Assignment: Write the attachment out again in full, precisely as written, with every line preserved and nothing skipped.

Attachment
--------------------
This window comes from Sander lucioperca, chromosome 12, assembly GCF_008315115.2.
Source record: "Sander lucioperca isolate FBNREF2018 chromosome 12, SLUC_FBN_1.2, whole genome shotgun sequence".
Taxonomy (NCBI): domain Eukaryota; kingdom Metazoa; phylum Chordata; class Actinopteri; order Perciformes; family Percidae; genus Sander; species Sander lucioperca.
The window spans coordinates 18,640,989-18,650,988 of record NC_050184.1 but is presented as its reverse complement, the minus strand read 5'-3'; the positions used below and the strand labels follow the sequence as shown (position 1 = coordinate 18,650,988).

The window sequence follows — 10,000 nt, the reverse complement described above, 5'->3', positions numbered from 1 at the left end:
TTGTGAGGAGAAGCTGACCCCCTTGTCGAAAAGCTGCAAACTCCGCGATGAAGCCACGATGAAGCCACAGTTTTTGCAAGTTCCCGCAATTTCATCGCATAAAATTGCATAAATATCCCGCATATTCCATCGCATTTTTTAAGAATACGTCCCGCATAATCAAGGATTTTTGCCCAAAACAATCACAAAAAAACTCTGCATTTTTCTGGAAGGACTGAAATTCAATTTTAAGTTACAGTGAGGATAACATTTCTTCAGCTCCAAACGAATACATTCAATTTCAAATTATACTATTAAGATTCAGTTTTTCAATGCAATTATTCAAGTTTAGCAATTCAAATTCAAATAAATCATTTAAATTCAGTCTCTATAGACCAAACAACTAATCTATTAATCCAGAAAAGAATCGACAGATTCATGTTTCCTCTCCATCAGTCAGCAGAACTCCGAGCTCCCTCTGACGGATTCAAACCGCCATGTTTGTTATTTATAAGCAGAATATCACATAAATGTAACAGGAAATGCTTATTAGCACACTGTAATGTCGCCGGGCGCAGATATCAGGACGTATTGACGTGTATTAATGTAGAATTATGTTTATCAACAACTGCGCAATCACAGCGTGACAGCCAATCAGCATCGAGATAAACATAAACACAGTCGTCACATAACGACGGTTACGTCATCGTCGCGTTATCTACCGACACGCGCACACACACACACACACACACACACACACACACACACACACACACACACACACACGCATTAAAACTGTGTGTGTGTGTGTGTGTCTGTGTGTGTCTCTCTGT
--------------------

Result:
This window comes from Sander lucioperca, chromosome 12, assembly GCF_008315115.2.
Source record: "Sander lucioperca isolate FBNREF2018 chromosome 12, SLUC_FBN_1.2, whole genome shotgun sequence".
Taxonomy (NCBI): domain Eukaryota; kingdom Metazoa; phylum Chordata; class Actinopteri; order Perciformes; family Percidae; genus Sander; species Sander lucioperca.
The window spans coordinates 18,640,989-18,650,988 of record NC_050184.1 but is presented as its reverse complement, the minus strand read 5'-3'; the positions used below and the strand labels follow the sequence as shown (position 1 = coordinate 18,650,988).

The window sequence follows — 10,000 nt, the reverse complement described above, 5'->3', positions numbered from 1 at the left end:
TTGTGAGGAGAAGCTGACCCCCTTGTCGAAAAGCTGCAAACTCCGCGATGAAGCCACGATGAAGCCACAGTTTTTGCAAGTTCCCGCAATTTCATCGCATAAAATTGCATAAATATCCCGCATATTCCATCGCATTTTTTAAGAATACGTCCCGCATAATCAAGGATTTTTGCCCAAAACAATCACAAAAAAACTCTGCATTTTTCTGGAAGGACTGAAATTCAATTTTAAGTTACAGTGAGGATAACATTTCTTCAGCTCCAAACGAATACATTCAATTTCAAATTATACTATTAAGATTCAGTTTTTCAATGCAATTATTCAAGTTTAGCAATTCAAATTCAAATAAATCATTTAAATTCAGTCTCTATAGACCAAACAACTAATCTATTAATCCAGAAAAGAATCGACAGATTCATGTTTCCTCTCCATCAGTCAGCAGAACTCCGAGCTCCCTCTGACGGATTCAAACCGCCATGTTTGTTATTTATAAGCAGAATATCACATAAATGTAACAGGAAATGCTTATTAGCACACTGTAATGTCGCCGGGCGCAGATATCAGGACGTATTGACGTGTATTAATGTAGAATTATGTTTATCAACAACTGCGCAATCACAGCGTGACAGCCAATCAGCATCGAGATAAACATAAACACAGTCGTCACATAACGACGGTTACGTCATCGTCGCGTTATCTACCGACACGCGCACACACACACACACACACACACACACACACACACACACACACACACACACACACGCATTAAAACTGTGTGTGTGTGTGTGTGTCTGTGTGTGTCTCTCTGT